How much does a motorcycle helmet cost?
The price of a motorcycle helmet can vary. If you are looking for a high-end helmet with a designer paint job, then you could end up shelling out over $1,000. If you are looking for a safe but affordable option, you can find a helmet for $100 or under. No matter your budget, you need to make sure that the helmet you choose is DOT approved and fits snuggly and comfortably.
When do you need to replace a motorcycle helmet?
In general, most helmet manufacturers recommend replacing your helmet every three to five years. However, you should always replace your helmet after a crash. Even a minor collision can alter the performance of your helmet and make it less safe. You should also consider replacing your helmet if your current helmet no longer fits properly. If it is too loose or too tight, it may not offer you the optimal protection in the event of a crash.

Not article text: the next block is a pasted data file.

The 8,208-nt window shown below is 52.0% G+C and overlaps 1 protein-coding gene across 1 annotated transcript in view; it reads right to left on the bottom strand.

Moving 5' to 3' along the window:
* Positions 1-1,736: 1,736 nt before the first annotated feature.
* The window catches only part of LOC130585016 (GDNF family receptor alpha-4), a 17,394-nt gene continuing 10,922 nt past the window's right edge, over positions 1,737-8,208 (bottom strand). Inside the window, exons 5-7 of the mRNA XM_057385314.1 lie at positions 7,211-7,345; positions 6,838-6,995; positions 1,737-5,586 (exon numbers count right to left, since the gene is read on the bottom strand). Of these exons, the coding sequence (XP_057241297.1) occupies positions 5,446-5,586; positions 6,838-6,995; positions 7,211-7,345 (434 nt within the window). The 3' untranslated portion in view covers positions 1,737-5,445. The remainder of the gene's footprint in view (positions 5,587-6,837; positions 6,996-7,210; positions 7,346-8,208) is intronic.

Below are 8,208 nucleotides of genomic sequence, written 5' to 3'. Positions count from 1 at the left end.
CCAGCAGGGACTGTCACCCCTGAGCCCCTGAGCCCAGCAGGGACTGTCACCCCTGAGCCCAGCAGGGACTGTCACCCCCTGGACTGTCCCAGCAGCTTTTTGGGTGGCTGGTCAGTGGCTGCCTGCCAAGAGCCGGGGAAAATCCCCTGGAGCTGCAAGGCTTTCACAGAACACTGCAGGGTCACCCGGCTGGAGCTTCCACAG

Can I recover compensation if I wasn’t wearing a helmet in a motorcycle crash?
Yes, it may be possible to recover compensation even if you were not wearing a helmet at the time of the crash. Not wearing a helmet almost never plays a role in the cause of an accident. However, riding without a helmet can increase the likelihood of severe injuries when an accident occurs. If you have been injured in a crash that was someone else’s fault, don’t let their insurer get away with shifting the blame to you simply because you made the legal decision not to wear a helmet.
Florida Motorcycle Fatality Rates